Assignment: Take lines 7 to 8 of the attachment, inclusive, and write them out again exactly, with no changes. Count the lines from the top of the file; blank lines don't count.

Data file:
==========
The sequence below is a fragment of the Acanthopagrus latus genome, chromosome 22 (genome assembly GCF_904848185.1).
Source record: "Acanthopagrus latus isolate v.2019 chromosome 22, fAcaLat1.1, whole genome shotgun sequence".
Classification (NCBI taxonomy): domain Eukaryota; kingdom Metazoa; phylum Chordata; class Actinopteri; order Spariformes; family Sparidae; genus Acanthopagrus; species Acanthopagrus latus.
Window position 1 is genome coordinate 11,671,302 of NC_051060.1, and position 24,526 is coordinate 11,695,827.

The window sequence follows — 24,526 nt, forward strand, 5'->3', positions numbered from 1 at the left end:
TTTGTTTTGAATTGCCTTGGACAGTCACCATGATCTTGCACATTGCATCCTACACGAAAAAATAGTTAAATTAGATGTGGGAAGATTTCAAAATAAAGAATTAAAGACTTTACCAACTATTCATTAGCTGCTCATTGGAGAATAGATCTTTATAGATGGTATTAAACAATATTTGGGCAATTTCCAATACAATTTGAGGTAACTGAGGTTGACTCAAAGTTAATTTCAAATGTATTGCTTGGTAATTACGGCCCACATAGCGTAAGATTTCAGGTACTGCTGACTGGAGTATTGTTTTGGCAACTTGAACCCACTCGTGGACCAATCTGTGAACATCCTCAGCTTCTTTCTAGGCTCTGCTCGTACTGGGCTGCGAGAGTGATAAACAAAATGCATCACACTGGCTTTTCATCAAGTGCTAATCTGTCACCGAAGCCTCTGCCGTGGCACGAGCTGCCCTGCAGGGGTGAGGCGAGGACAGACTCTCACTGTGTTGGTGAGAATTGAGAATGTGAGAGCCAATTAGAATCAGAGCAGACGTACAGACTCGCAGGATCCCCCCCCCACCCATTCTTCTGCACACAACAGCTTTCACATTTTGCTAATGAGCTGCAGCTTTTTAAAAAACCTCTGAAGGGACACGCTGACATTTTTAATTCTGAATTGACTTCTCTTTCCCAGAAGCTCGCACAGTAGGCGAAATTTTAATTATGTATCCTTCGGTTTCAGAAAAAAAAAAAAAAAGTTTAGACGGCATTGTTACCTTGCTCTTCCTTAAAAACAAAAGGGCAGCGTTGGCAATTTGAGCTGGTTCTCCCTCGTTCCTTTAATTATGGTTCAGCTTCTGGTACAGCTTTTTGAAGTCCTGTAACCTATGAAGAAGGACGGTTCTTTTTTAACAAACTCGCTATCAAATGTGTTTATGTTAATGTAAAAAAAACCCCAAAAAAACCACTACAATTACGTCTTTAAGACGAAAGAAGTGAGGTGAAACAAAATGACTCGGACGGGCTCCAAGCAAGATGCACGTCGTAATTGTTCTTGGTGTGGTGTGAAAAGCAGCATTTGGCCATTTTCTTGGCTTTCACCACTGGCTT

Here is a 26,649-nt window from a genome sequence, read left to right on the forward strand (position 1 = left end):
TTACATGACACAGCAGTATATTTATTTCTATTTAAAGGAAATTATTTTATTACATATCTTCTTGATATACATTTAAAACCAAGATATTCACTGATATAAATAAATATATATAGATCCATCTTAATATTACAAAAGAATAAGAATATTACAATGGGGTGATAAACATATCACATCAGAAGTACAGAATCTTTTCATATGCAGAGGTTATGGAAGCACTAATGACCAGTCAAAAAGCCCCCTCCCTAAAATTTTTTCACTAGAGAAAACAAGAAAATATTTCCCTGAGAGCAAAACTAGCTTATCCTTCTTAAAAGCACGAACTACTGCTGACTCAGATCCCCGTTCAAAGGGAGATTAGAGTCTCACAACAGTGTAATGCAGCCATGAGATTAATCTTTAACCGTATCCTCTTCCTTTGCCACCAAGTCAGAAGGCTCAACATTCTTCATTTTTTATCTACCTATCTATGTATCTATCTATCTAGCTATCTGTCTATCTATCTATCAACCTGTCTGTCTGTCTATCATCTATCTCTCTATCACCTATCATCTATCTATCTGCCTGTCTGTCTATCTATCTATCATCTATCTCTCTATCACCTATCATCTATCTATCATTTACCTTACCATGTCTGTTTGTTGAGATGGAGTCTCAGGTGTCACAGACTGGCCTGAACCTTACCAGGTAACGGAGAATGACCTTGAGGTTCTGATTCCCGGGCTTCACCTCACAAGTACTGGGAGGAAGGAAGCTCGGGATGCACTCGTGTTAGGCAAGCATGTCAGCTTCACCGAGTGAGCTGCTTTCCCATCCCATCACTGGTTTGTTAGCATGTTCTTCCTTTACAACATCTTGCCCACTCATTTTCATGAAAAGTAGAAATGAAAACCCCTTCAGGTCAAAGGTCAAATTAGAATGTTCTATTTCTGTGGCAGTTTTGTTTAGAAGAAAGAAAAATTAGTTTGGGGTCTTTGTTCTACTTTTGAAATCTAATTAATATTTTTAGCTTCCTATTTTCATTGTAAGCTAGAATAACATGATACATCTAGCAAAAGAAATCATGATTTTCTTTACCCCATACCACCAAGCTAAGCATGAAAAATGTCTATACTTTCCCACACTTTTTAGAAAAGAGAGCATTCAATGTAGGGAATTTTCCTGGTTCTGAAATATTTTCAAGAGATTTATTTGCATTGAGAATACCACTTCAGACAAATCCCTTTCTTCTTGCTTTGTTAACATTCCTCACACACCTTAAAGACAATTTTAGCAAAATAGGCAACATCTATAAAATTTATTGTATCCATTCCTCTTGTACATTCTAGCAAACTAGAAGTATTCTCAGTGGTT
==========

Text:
Here is a 26,649-nt window from a genome sequence, read left to right on the forward strand (position 1 = left end):
TTACATGACACAGCAGTATATTTATTTCTATTTAAAGGAAATTATTTTATTACATATCTTCTTGATATACATTTAAAACCAAGATATTCACTGATATAAATAAATATATATAGATCCATCTTAATATTACAAAAGAATAAGAATATTACAATGGGGTGATAAACATATCACATCAGAAGTACAGAATCTTTTCATATGCAGAGGTTATGGAAGCACTAATGACCAGTCAAAAAGCCCCCTCCCTAAAATTTTTTCACTAGAGAAAACAAGAAAATATTTCCCTGAGAGCAAAACTAGCTTATCCTTCTTAAAAGCACGAACTACTGCTGACTCAGATCCCCGTTCAAAGGGAGATTAGAGTCTCACAACAGTGTAATGCAGCCATGAGATTAATCTTTAACCGTATCCTCTTCCTTTGCCACCAAGTCAGAAGGCTCAACATTCTTCATTTTTTATCTACCTATCTATGTATCTATCTATCTAGCTATCTGTCTATCTATCTATCAACCTGTCTGTCTGTCTATCATCTATCTCTCTATCACCTATCATCTATCTATCTGCCTGTCTGTCTATCTATCTATCATCTATCTCTCTATCACCTATCATCTATCTATCATTTACCTTACCATGTCTGTTTGTTGAGATGGAGTCTCAGGTGTCACAGACTGGCCTGAACCTTACCAGGTAACGGAGAATGACCTTGAGGTTCTGATTCCCGGGCTTCACCTCACAAGTACTGGGAGGAAGGAAGCTCGGGATGCACTCGTGTTAGGCAAGCATGTCAGCTTCACCGAGTGAGCTGCTTTCCCATCCCATCACTGGTTTGTTAGCATGTTCTTCCTTTACAACATCTTGCCCACTCATTTTCATGAAAAGTAGAAATGAAAACCCCTTCAGGTCAAAGGTCAAATTAGAATGTTCTATTTCTGTGGCAGTTTTGTTTAGAAGAAAGAAAAATTAGTTTGGGGTCTTTGTTCTACTTTTGAAATCTAATTAATATTTTTAGCTTCCTATTTTCATTGTAAGCTAGAATAACATGATACATCTAGCAAAAGAAATCATGATTTTCTTTACCCCATACCACCAAGCTAAGCATGAAAAATGTCTATACTTTCCCACACTTTTTAGAAAAGAGAGCATTCAATGTAGGGAATTTTCCTGGTTCTGAAATATTTTCAAGAGATTTATTTGCATTGAGAATACCACTTCAGACAAATCCCTTTCTTCTTGCTTTGTTAACATTCCTCACACACCTTAAAGACAATTTTAGCAAAATAGGCAACATCTATAAAATTTATTGTATCCATTCCTCTTGTACATTCTAGCAAACTAGAAGTATTCTCAGTGGTT